– and the UK is one of the worst offenders.
Make all electronic items recyclable and offer easy ways to do it, such as doorstep collection.
What goes into your mobile phone or laptop?
Some would call them ‘conflict minerals’:
Futures Forum: Conflict minerals in your gadgetry > the blood and sweat in phones and batteries
We can try recycling them:
Futures Forum: Recovering conflict minerals
And this news blog has already looked at possible ways ahead:
Turning e-waste into opportunities
E-waste: recover, recycle, redistribute and reuse
Today, Aleksandra Wisniewska writes in the FT (reproduced in the i newspaper) – with excerpts here:
What happens to your old laptop? The growing problem of e-waste
E-waste is the fastest-growing element of the world’s domestic waste stream, according to a 2017 report by the UN’s Global E-waste Monitor. Some 50m metric tonnes will be produced annually this year — about 7kg for every person in the world. Just 20 per cent will be collected and recycled.
The rest is undocumented, meaning it likely ends up in landfill, incinerated, traded illegally or processed in a substandard way. That means hazardous substances spilling into the environment, poisoning the ground and people living nearby.
“Once e-equipment becomes waste, it is hazardous. If you just dumped it in the environment, it would cause a problem,” says Richard Kirkman, chief technology and innovation officer at Veolia. Kirkman has spent the past 20 years working in the waste sector, and has amassed knowledge about seemingly every recycling process out there. But when he started, he says, everything was going to landfill. “Things have got much better [over time].”
Heavy metals such as mercury, lead and cadmium — commonly found in LCD screens, refrigerators and air-conditioning units — as well as chemicals such as CFCs and flame retardants found in plastics can contaminate soil, pollute water and enter the food chain.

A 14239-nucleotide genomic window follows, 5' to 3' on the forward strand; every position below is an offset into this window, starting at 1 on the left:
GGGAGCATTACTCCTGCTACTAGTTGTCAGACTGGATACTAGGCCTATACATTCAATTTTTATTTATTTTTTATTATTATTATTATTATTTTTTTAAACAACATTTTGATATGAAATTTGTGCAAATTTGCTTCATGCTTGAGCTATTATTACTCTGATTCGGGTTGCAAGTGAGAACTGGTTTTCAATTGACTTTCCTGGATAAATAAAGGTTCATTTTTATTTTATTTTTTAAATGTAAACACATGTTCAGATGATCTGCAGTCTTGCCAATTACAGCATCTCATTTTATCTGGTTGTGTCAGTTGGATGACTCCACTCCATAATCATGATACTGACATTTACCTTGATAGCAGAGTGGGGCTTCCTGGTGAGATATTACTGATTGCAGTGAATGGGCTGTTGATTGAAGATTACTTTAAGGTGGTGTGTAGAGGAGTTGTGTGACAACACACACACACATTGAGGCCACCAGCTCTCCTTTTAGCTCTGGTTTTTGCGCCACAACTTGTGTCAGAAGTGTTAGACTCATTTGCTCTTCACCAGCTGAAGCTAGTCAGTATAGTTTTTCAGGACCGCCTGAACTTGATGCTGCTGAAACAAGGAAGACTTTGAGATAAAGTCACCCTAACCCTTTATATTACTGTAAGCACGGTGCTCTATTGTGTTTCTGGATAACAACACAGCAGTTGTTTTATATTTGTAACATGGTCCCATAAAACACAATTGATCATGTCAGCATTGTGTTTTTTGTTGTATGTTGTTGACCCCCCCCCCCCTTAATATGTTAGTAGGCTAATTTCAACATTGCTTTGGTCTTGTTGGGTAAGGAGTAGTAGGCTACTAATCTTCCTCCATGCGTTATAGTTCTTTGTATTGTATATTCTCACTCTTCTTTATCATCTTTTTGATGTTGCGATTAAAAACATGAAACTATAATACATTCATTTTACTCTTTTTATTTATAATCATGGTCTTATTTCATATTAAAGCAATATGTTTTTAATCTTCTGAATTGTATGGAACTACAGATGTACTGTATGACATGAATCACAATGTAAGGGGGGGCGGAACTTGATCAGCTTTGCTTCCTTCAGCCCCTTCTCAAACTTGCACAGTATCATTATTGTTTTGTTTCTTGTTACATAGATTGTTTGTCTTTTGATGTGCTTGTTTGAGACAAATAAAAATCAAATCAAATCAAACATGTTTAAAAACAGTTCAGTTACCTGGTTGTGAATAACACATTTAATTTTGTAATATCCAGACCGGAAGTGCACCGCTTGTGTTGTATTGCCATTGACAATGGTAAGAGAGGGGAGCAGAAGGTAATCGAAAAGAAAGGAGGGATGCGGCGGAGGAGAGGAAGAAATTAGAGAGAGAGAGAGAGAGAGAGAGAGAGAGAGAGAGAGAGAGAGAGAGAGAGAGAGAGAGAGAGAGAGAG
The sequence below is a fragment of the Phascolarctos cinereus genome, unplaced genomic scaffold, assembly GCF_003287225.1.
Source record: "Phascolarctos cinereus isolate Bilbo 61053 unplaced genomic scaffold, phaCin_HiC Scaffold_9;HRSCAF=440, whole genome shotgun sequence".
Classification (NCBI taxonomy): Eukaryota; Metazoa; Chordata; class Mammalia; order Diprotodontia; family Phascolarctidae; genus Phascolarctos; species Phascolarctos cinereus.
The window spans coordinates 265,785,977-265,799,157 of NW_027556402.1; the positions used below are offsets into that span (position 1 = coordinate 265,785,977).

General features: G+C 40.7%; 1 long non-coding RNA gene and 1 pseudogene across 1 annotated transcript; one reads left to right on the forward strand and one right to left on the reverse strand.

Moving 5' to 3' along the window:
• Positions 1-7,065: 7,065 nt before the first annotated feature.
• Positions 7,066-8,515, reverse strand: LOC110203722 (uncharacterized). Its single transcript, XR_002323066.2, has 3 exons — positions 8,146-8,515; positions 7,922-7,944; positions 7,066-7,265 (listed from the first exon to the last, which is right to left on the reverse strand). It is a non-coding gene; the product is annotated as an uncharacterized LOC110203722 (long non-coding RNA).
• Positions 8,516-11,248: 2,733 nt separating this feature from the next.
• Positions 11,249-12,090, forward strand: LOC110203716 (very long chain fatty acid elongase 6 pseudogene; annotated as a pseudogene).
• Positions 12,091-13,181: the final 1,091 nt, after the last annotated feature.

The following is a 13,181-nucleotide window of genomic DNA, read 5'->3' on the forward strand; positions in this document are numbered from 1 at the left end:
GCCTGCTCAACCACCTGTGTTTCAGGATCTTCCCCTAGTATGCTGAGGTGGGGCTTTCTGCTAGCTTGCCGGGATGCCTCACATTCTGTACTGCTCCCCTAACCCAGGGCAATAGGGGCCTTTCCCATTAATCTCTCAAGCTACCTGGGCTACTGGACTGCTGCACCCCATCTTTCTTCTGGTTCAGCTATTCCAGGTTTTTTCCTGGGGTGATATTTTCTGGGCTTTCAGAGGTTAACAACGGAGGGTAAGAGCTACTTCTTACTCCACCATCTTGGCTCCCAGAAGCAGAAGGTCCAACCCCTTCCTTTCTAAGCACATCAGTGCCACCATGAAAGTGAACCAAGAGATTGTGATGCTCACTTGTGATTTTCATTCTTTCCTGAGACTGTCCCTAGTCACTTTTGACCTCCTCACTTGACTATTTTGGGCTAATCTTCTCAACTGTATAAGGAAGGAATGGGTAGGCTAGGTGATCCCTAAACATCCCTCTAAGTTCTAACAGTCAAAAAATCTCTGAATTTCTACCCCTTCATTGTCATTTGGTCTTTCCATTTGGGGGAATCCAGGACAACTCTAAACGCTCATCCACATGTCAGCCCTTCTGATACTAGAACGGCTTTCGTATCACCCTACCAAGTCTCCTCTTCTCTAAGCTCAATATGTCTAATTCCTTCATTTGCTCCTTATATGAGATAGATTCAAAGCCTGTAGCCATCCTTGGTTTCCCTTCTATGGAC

Research last year by Basel Action Network, an NGO, linked toxic e-waste shipped from Europe to contaminated chicken eggs in Agbogbloshie — a Ghanaian scrapyard where 80,000 residents subsist by retrieving metals from electrical waste. Eating just one egg from a hen foraging in the scrapyard would exceed the European Food Safety Authority’s tolerable daily intake for chlorinated dioxins 220-fold.
These toxic substances mean that defunct electronics are designated hazardous waste by the EU, which bans exports of this kind to non-OECD countries. But the European Environment Agency estimates that Europe still illegally exports 1.3m tonnes of e-waste each year.
An investigation in 2019 by Basel Action Network found that the UK is the worst offender in Europe for illegal e-waste exports to developing countries, with most of its load going to Africa.
‘Uber for trash’
The e-waste problem in the UK is particularly bad. The country produces 24.9kg a person a year — nearly 10kg more than the EU average, according to a recent report from the Environmental Audit Committee. In 2018, 1.2m tonnes of electrical devices were sold in the UK, and 500,000 tonnes made it to recycling centres.
Some appliances are more likely to be recycled than others. The recycling rate for big appliances, such as fridges and cookers, is about 80 per cent. That is because they are harder to dispose of and eventually get picked up, even when they are dumped by the kerb. Of small appliances, however, barely one in five makes it to the recycling centre.
Because items such as toasters and hairdryers fit into household bins, more often than not it is easier to chuck them than to take them to a recycling centre or arrange collection from the council over the phone. The challenge, says Kirkman, is to make all electronic items recyclable and offer easy ways to do it, such as doorstep collection.
What happens to your old laptop? The growing problem of e-waste | ft.com